Independent Student Newspaper Since 1969

The Badger Herald

Independent Student Newspaper Since 1969

The Badger Herald

Independent Student Newspaper Since 1969

The Badger Herald


Point-counterpoint: Should Wisconsin transition to electric vehicles?

Recent grant money dedicated to electric vehicle charging network raises debate over electric cars
Aina Mohd Naser

The Biden administration granted Wisconsin $78 million in federal funds to expand the state’s electric vehicle charging network Sept. 17. The approval is part of a nationwide effort to increase dependence on electric — rather than gasoline-powered — vehicles. Should Wisconsin continue to transition toward electric vehicles, or do the consequences outweigh the potential benefits?

Point: Electric vehicles should become the norm

Over the last decade, there has been a surge in the use and development of battery-electric vehicles. With a concern for the ongoing effects of climate change, many car-buyers and manufacturers are transitioning to electric in hopes of saving energy and limiting air pollution. This comes with a higher demand for charging stations throughout the country. In response to this shift, the federal government apportioned nearly $78 million in funding to Wisconsin’s project to build more Electric Vehicle charging stations across the state.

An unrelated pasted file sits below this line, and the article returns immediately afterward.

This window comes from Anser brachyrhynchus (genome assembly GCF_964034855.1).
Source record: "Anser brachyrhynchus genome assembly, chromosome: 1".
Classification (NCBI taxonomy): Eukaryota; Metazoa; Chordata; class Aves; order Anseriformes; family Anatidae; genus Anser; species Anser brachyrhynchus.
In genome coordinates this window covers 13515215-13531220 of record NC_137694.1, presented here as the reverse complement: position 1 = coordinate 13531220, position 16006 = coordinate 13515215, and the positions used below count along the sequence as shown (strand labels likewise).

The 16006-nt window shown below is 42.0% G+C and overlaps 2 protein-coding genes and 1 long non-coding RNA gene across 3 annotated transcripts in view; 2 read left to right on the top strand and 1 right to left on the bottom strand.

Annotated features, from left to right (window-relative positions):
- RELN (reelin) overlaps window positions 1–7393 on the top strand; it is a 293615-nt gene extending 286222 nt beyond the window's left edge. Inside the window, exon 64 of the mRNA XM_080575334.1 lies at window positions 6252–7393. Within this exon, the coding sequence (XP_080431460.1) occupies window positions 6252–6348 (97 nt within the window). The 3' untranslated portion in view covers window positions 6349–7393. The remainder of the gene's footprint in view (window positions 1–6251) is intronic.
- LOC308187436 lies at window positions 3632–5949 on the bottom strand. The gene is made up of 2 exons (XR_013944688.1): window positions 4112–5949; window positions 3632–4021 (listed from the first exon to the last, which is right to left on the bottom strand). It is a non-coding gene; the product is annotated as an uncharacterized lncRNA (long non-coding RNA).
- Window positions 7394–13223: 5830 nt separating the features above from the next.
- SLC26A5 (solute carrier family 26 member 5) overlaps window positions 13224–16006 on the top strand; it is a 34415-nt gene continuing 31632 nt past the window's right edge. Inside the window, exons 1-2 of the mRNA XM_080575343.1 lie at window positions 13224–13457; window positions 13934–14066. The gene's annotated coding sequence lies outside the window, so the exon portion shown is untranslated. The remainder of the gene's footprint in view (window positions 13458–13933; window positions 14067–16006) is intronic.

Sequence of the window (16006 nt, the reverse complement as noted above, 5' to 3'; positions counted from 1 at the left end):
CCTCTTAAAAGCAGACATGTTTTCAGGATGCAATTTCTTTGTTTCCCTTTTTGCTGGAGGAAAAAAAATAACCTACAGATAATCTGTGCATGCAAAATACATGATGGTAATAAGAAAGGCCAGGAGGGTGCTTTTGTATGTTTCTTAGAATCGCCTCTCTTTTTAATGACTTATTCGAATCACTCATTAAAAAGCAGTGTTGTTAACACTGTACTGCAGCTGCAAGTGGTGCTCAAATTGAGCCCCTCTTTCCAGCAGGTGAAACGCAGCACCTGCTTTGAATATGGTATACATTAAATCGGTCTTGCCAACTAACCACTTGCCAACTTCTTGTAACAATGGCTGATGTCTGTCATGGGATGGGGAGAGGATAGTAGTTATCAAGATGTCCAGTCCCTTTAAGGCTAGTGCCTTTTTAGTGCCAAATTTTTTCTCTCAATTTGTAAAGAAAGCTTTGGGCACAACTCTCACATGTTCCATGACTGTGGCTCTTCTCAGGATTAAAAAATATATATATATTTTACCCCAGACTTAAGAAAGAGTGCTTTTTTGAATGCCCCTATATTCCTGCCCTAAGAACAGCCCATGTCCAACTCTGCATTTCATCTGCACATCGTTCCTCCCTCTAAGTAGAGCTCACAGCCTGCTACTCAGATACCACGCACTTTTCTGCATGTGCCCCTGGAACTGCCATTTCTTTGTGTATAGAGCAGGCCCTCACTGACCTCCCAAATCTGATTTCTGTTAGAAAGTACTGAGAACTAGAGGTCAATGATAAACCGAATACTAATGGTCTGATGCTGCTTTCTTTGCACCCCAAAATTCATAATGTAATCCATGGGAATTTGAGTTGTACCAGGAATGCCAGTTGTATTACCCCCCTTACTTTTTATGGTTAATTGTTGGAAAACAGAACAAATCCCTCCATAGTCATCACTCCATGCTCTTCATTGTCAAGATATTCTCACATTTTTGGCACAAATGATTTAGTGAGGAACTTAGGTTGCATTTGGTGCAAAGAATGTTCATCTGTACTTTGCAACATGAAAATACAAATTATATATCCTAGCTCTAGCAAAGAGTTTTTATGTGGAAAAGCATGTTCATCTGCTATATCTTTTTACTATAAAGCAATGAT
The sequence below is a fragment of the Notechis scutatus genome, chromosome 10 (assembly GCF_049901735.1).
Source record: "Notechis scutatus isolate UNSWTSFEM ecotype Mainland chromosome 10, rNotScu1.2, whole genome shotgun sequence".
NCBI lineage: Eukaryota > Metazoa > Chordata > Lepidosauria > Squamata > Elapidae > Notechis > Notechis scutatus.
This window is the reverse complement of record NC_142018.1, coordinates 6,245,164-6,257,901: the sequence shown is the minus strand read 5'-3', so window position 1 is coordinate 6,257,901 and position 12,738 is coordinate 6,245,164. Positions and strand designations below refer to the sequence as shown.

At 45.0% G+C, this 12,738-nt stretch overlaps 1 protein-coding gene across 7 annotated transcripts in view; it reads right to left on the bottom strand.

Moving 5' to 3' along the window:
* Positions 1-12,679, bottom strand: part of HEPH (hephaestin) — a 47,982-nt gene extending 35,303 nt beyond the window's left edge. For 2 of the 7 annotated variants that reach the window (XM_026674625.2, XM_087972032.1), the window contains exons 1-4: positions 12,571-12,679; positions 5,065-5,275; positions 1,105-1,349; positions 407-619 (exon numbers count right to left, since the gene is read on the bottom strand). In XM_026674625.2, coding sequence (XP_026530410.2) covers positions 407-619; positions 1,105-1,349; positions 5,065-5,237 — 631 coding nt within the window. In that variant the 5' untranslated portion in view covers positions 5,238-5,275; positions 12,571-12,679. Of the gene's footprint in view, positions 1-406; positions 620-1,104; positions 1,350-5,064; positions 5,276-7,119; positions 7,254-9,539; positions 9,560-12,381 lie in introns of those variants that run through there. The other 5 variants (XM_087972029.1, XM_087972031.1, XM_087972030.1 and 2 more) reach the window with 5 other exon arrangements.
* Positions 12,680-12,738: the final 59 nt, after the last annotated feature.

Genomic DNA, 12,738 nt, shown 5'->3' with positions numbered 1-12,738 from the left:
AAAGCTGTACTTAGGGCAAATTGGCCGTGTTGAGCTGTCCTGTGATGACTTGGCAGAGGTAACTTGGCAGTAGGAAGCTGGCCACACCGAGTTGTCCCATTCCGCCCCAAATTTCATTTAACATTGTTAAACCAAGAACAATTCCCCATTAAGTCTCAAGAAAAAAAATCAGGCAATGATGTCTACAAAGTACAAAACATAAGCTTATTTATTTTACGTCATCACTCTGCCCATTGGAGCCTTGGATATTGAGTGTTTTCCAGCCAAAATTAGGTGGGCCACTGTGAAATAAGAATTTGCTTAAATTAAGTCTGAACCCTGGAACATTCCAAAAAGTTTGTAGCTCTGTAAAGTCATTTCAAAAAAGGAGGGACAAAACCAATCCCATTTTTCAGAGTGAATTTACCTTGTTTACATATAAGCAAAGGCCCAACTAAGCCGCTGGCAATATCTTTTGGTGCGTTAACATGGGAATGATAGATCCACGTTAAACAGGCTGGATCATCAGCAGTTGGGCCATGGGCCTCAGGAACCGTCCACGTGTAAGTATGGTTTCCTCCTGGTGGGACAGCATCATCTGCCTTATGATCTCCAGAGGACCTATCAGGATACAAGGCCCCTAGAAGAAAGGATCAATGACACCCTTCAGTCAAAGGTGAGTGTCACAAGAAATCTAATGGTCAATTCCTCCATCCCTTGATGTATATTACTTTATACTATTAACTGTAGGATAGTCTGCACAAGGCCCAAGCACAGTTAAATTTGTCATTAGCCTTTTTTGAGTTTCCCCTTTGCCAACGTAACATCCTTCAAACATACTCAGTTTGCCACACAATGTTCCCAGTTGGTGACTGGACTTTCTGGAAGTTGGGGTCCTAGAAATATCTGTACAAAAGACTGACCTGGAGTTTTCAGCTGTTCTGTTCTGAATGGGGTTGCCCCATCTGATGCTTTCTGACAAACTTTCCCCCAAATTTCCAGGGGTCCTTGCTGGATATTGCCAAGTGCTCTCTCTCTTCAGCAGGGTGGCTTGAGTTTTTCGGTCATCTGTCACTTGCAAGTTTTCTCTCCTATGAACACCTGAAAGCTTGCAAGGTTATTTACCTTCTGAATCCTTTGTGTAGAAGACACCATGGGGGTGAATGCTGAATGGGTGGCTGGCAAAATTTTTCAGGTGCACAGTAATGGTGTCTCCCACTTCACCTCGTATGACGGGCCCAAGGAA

These funds come from the Bipartisan Infrastructure Bill, which Congress passed in November 2021. The Biden Administration hopes to renovate the country’s infrastructure to encourage the use of renewable energy vehicles. Wisconsin’s interconnected project calls for the construction of 400+ station locations, adding up to around 1,000 new EV Supply Equipment ports.

This investment seems to be a smart one, as it will reduce pollution rates, positively impact the fuel and energy economy and lay down a foundation for the future of electric transportation.

One of the obvious benefits of electric vehicles is their eco-friendly nature, most notably in regards to air pollution. While conventional cars rely on fossil fuels such as gas and diesel for power, EVs use electric motors powered by rechargeable lithium batteries.

This means EVs do not emit any sort of carbon dioxide emissions. Replacing conventional cars with EVs thus has the potential to improve our air quality. While a transition to EVs cannot fully eliminate emissions in our air, adopting and encouraging the use of EVs is certainly a step in the right direction.

Universal changing tables in Dane County addresses issues of gender inequality